"My leg kick was way more natural than in my last start," he said. "I wasn't trying to manipulate my body. Instead of trying to create something early, I was just nice and easy, keeping myself in a good throwing position. I had some good, late life on my fastball, which is more important to me than gun readings."

Kazmir's fastball was in the high 80s, topping out at 90 mph.

"I'm not concerned about that now," he said. "I'm working on my arm slot. Seeing how guys swing and miss tells me I have the late life I need."

Halos' Wood shines with glove, too

TEMPE, Ariz. -- With two homers, a triple and a double in nine at-bats, Brandon Wood's bat has come alive as Spring Training winds down. He also has shown why manager Mike Scioscia has labeled him a "potential Gold Glove-caliber third baseman."

In the ninth inning of a one-run victory on Friday, with Anthony Ortega on the mound and a swift Padres runner breaking with the pitch from first, Wood fielded a sharply hit ground ball, wheeled and fired a strike to second baseman Gil Velazquez, who pivoted and completed a double play. Scioscia was duly impressed.

"That's a head's up play," Scioscia said, complimenting Wood for his awareness of the speed of the two runners and his strong, accurate arm.

"Four times the guy on first ran and had to come back to the bag on foul balls," Wood said. "I noticed out of the corner of my eye that he got a late break, so I thought I could get it there in time. Even if I didn't, we still could have gotten the out at first, so it wasn't high-risk."

It's the kind of alert thinking and execution that separate a quality defender from a mediocre one.

As for Wood's offensive surge, bringing his slugging percentage to .533, Scioscia said: "I think his last 15 at-bats, he's much more comfortable in the box. He's seeing the ball well."

Wood, using a new approach focusing on his lower half, said he's had "about 10 at-bats" this spring where he lapsed into old habits, but "otherwise I've felt good up there, confident."

He is using the whole field. His four extra-base hits in those past nine at-bats have traveled from the left-field line to the right-center gap -- telling Wood he is staying back and remaining aggressive, without overextending his body. He's also swinging earlier in counts if he gets his pitch, rather than trying to be selective and getting down 0-2, 1-2.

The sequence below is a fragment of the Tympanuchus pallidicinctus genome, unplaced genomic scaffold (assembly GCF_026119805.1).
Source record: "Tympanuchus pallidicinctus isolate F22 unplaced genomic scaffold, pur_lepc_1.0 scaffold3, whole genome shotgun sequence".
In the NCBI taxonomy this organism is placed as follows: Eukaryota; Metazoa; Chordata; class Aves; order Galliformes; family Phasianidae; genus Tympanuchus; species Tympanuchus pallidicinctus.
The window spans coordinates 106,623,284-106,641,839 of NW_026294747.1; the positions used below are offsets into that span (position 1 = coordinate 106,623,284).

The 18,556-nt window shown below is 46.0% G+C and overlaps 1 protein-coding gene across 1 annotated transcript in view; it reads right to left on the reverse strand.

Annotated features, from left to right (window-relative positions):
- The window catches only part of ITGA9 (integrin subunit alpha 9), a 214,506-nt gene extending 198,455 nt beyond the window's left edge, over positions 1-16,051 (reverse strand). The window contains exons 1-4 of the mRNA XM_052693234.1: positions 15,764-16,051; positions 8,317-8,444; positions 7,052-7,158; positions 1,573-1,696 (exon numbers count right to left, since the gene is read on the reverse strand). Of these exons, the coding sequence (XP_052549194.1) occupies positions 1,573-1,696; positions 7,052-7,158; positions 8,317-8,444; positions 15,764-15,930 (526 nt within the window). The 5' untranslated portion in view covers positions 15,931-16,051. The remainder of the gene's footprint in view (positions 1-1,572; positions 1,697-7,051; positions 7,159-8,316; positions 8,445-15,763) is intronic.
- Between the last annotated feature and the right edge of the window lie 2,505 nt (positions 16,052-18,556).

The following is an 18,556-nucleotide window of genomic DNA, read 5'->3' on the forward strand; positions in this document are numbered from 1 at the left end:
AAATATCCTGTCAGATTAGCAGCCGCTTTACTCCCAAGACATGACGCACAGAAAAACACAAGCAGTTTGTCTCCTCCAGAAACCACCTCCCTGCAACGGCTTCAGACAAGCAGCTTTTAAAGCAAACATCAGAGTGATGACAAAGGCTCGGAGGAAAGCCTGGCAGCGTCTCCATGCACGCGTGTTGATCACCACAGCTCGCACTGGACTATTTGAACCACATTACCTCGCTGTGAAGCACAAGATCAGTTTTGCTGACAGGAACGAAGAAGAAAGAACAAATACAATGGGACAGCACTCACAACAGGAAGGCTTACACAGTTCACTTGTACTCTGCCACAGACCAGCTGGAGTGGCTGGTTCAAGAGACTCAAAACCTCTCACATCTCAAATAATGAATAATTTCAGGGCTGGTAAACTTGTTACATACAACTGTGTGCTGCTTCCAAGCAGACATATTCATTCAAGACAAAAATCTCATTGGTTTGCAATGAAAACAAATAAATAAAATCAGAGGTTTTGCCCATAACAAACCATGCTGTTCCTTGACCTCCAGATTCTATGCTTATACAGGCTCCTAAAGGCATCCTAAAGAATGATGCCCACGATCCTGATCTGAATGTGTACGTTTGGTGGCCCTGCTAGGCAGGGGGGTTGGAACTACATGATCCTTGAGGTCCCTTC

Worth noting

First baseman Mark Trumbo's tight groin healed enough to allow him to take fielding practice on Saturday, but he will be held out for another day or two, manager Mike Scioscia said, for precautionary reasons. Bobby Wilson got the start at first base on Saturday against the Indians, with Howard Kendrick, who played the position on Friday, back at second. ... No noteworthy progress on Kendrys Morales, who ran on the lower fields, and was doing fielding drills and taking batting practice. He still hasn't cleared the hurdle of making cuts and turns on the basepaths, meaning it is highly doubtful he'll get enough spring at-bats to be ready to open the season on March 31 at Kansas City. ... Trevor Bell and Bobby Cassevah, a pair of hard-throwing right-handers set back this spring by shoulder tendonitis, are starting to make progress. Bell, who threw three innings in a camp game on Friday, is expected to open the season getting stretched out as a starter at Triple-A Salt Lake, along with Matt Palmer. Cassevah figures to be in the Bees' bullpen. ... Reassigned to Minor League camp were catcher Kevin Richardson, infielders Kevin Melillo and Gil Velazquez, and pitcher Anthony Ortega. Once a highly regarded starter who is reviving his career as a reliever after injury detours, Ortega hasn't given up an earned run in 6 1/3 Cactus League innings, yielding three hits and no walks with four strikeouts.